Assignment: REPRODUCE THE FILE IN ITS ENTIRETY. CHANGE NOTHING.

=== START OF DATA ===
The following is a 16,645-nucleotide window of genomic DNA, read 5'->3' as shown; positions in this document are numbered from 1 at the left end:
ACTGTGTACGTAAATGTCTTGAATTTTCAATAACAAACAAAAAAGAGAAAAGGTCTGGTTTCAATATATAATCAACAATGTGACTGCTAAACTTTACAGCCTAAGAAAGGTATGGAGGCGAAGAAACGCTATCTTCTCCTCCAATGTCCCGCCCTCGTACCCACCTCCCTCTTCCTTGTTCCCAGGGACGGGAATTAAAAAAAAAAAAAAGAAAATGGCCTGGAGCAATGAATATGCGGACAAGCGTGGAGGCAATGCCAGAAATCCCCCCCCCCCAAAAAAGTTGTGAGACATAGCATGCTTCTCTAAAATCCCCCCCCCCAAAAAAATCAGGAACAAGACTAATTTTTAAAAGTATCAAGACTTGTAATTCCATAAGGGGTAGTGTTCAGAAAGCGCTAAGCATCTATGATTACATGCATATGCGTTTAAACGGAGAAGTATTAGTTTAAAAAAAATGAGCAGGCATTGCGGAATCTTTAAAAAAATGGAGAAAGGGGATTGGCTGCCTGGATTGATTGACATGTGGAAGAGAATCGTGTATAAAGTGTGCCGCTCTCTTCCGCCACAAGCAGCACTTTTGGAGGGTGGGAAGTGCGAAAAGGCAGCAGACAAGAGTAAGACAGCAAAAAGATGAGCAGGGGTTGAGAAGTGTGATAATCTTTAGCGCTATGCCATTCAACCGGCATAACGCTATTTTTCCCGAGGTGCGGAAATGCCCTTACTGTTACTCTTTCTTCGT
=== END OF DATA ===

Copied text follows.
The following is a 16,645-nucleotide window of genomic DNA, read 5'->3' as shown; positions in this document are numbered from 1 at the left end:
ACTGTGTACGTAAATGTCTTGAATTTTCAATAACAAACAAAAAAGAGAAAAGGTCTGGTTTCAATATATAATCAACAATGTGACTGCTAAACTTTACAGCCTAAGAAAGGTATGGAGGCGAAGAAACGCTATCTTCTCCTCCAATGTCCCGCCCTCGTACCCACCTCCCTCTTCCTTGTTCCCAGGGACGGGAATTAAAAAAAAAAAAAAGAAAATGGCCTGGAGCAATGAATATGCGGACAAGCGTGGAGGCAATGCCAGAAATCCCCCCCCCCCAAAAAAGTTGTGAGACATAGCATGCTTCTCTAAAATCCCCCCCCCCAAAAAAATCAGGAACAAGACTAATTTTTAAAAGTATCAAGACTTGTAATTCCATAAGGGGTAGTGTTCAGAAAGCGCTAAGCATCTATGATTACATGCATATGCGTTTAAACGGAGAAGTATTAGTTTAAAAAAAATGAGCAGGCATTGCGGAATCTTTAAAAAAATGGAGAAAGGGGATTGGCTGCCTGGATTGATTGACATGTGGAAGAGAATCGTGTATAAAGTGTGCCGCTCTCTTCCGCCACAAGCAGCACTTTTGGAGGGTGGGAAGTGCGAAAAGGCAGCAGACAAGAGTAAGACAGCAAAAAGATGAGCAGGGGTTGAGAAGTGTGATAATCTTTAGCGCTATGCCATTCAACCGGCATAACGCTATTTTTCCCGAGGTGCGGAAATGCCCTTACTGTTACTCTTTCTTCGT